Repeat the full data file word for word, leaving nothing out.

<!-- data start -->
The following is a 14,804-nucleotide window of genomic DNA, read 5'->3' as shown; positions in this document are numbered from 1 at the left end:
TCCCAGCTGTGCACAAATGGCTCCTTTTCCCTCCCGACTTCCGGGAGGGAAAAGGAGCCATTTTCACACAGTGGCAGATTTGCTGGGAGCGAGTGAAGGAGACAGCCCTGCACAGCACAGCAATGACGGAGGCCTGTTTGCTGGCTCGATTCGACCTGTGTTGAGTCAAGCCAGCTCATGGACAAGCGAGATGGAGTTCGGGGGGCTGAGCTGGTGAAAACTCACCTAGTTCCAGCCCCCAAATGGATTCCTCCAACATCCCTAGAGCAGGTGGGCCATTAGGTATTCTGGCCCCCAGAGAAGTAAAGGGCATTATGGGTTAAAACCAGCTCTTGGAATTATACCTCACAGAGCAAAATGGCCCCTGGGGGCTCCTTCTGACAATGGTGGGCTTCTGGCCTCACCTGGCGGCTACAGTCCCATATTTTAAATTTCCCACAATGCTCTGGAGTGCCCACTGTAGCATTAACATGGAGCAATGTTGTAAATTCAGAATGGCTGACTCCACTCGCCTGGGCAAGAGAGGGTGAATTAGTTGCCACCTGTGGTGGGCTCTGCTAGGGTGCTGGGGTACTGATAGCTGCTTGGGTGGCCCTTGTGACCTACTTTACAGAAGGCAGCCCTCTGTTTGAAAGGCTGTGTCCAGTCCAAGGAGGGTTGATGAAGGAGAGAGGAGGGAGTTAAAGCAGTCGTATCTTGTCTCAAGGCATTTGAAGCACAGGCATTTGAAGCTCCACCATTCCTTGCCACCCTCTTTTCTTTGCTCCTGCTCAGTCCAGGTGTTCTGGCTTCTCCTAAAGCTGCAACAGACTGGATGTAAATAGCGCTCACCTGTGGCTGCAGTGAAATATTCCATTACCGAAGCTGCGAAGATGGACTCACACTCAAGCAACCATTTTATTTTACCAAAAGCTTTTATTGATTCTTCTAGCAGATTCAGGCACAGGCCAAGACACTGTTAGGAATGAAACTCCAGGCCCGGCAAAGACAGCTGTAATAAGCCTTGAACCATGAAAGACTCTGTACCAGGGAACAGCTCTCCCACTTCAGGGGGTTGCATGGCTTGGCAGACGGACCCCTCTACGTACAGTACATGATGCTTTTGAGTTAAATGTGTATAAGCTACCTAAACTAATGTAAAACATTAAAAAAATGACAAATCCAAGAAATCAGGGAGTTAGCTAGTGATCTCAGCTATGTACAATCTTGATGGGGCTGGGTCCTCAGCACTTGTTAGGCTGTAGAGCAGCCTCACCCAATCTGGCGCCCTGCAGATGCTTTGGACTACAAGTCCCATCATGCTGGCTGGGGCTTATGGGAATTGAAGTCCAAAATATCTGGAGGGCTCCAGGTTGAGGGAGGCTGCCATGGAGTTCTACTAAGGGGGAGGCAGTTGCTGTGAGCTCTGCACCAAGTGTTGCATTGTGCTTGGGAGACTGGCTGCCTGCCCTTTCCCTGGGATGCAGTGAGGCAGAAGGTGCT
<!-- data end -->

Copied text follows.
The following is a 14,804-nucleotide window of genomic DNA, read 5'->3' as shown; positions in this document are numbered from 1 at the left end:
TCCCAGCTGTGCACAAATGGCTCCTTTTCCCTCCCGACTTCCGGGAGGGAAAAGGAGCCATTTTCACACAGTGGCAGATTTGCTGGGAGCGAGTGAAGGAGACAGCCCTGCACAGCACAGCAATGACGGAGGCCTGTTTGCTGGCTCGATTCGACCTGTGTTGAGTCAAGCCAGCTCATGGACAAGCGAGATGGAGTTCGGGGGGCTGAGCTGGTGAAAACTCACCTAGTTCCAGCCCCCAAATGGATTCCTCCAACATCCCTAGAGCAGGTGGGCCATTAGGTATTCTGGCCCCCAGAGAAGTAAAGGGCATTATGGGTTAAAACCAGCTCTTGGAATTATACCTCACAGAGCAAAATGGCCCCTGGGGGCTCCTTCTGACAATGGTGGGCTTCTGGCCTCACCTGGCGGCTACAGTCCCATATTTTAAATTTCCCACAATGCTCTGGAGTGCCCACTGTAGCATTAACATGGAGCAATGTTGTAAATTCAGAATGGCTGACTCCACTCGCCTGGGCAAGAGAGGGTGAATTAGTTGCCACCTGTGGTGGGCTCTGCTAGGGTGCTGGGGTACTGATAGCTGCTTGGGTGGCCCTTGTGACCTACTTTACAGAAGGCAGCCCTCTGTTTGAAAGGCTGTGTCCAGTCCAAGGAGGGTTGATGAAGGAGAGAGGAGGGAGTTAAAGCAGTCGTATCTTGTCTCAAGGCATTTGAAGCACAGGCATTTGAAGCTCCACCATTCCTTGCCACCCTCTTTTCTTTGCTCCTGCTCAGTCCAGGTGTTCTGGCTTCTCCTAAAGCTGCAACAGACTGGATGTAAATAGCGCTCACCTGTGGCTGCAGTGAAATATTCCATTACCGAAGCTGCGAAGATGGACTCACACTCAAGCAACCATTTTATTTTACCAAAAGCTTTTATTGATTCTTCTAGCAGATTCAGGCACAGGCCAAGACACTGTTAGGAATGAAACTCCAGGCCCGGCAAAGACAGCTGTAATAAGCCTTGAACCATGAAAGACTCTGTACCAGGGAACAGCTCTCCCACTTCAGGGGGTTGCATGGCTTGGCAGACGGACCCCTCTACGTACAGTACATGATGCTTTTGAGTTAAATGTGTATAAGCTACCTAAACTAATGTAAAACATTAAAAAAATGACAAATCCAAGAAATCAGGGAGTTAGCTAGTGATCTCAGCTATGTACAATCTTGATGGGGCTGGGTCCTCAGCACTTGTTAGGCTGTAGAGCAGCCTCACCCAATCTGGCGCCCTGCAGATGCTTTGGACTACAAGTCCCATCATGCTGGCTGGGGCTTATGGGAATTGAAGTCCAAAATATCTGGAGGGCTCCAGGTTGAGGGAGGCTGCCATGGAGTTCTACTAAGGGGGAGGCAGTTGCTGTGAGCTCTGCACCAAGTGTTGCATTGTGCTTGGGAGACTGGCTGCCTGCCCTTTCCCTGGGATGCAGTGAGGCAGAAGGTGCT